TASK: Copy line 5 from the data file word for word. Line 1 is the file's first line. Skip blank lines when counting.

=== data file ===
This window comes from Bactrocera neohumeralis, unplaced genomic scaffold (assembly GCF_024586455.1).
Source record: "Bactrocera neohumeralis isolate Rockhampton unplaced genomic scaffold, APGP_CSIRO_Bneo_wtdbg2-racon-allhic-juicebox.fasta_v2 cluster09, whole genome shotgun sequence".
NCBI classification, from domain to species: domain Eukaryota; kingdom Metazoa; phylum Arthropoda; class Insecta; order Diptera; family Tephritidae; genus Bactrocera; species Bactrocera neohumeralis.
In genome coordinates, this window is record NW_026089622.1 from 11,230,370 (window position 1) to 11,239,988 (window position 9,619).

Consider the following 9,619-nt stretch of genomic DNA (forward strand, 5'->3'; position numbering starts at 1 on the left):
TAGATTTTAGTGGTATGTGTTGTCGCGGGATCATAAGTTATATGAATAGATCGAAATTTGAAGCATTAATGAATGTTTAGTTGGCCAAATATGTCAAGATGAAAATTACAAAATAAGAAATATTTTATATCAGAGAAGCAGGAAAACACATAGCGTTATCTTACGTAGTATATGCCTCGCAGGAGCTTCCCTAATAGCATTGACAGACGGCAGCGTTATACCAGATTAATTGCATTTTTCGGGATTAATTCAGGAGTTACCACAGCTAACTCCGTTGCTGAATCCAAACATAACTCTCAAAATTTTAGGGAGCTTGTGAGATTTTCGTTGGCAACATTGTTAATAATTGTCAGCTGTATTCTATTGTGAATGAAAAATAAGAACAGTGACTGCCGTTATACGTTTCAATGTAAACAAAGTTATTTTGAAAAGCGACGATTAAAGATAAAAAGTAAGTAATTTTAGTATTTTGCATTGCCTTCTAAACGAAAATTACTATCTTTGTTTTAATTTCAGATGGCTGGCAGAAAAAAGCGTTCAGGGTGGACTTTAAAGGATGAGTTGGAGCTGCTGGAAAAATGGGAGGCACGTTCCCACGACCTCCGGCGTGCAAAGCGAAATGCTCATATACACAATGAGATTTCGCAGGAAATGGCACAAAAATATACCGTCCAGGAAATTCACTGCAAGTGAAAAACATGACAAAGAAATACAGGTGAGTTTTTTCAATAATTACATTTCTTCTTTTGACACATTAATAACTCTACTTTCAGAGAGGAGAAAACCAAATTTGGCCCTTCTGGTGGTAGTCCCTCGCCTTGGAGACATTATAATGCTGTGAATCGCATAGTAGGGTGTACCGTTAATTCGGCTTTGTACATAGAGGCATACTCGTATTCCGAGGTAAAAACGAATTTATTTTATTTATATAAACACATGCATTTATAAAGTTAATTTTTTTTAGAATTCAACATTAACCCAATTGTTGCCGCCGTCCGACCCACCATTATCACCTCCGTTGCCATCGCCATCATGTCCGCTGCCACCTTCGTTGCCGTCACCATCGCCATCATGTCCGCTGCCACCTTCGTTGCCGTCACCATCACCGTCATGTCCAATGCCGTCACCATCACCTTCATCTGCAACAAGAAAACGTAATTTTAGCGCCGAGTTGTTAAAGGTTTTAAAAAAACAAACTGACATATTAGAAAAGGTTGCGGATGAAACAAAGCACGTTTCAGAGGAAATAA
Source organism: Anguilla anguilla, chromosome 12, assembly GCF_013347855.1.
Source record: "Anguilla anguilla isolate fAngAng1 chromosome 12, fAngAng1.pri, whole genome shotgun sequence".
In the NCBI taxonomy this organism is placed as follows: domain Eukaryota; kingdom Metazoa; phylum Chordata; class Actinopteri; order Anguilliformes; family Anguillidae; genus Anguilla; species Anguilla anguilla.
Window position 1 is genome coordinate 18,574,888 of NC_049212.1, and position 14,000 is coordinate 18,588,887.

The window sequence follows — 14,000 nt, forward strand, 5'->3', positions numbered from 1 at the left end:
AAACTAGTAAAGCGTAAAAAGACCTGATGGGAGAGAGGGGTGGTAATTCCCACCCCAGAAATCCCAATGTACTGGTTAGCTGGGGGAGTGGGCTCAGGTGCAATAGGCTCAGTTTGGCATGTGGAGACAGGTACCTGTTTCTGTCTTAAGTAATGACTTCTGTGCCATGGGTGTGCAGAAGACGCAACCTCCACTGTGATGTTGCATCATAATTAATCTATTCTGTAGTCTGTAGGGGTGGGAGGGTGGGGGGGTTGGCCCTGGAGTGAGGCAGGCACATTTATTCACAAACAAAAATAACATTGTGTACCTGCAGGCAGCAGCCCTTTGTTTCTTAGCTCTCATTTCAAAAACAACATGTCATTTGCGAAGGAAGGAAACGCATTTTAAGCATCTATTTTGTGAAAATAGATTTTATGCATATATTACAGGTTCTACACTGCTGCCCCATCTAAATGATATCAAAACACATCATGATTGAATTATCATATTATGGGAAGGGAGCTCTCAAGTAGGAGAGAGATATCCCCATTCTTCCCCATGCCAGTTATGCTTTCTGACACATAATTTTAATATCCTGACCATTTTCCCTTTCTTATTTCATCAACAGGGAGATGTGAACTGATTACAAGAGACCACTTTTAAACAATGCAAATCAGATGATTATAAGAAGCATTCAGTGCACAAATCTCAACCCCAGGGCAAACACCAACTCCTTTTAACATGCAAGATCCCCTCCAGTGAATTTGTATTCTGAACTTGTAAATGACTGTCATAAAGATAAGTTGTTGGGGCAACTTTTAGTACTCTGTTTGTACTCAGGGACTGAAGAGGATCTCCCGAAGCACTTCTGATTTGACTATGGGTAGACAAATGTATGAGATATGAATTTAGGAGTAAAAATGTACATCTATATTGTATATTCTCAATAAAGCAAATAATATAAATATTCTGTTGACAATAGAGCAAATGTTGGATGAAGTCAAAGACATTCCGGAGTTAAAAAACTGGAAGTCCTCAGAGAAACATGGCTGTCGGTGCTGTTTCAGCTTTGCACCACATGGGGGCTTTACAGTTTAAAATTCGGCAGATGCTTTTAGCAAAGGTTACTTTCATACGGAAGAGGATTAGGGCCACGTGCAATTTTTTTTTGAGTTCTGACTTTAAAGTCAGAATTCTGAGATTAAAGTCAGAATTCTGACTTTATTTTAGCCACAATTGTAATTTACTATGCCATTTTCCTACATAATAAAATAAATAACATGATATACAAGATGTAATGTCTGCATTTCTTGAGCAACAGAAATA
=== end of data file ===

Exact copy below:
Consider the following 9,619-nt stretch of genomic DNA (forward strand, 5'->3'; position numbering starts at 1 on the left):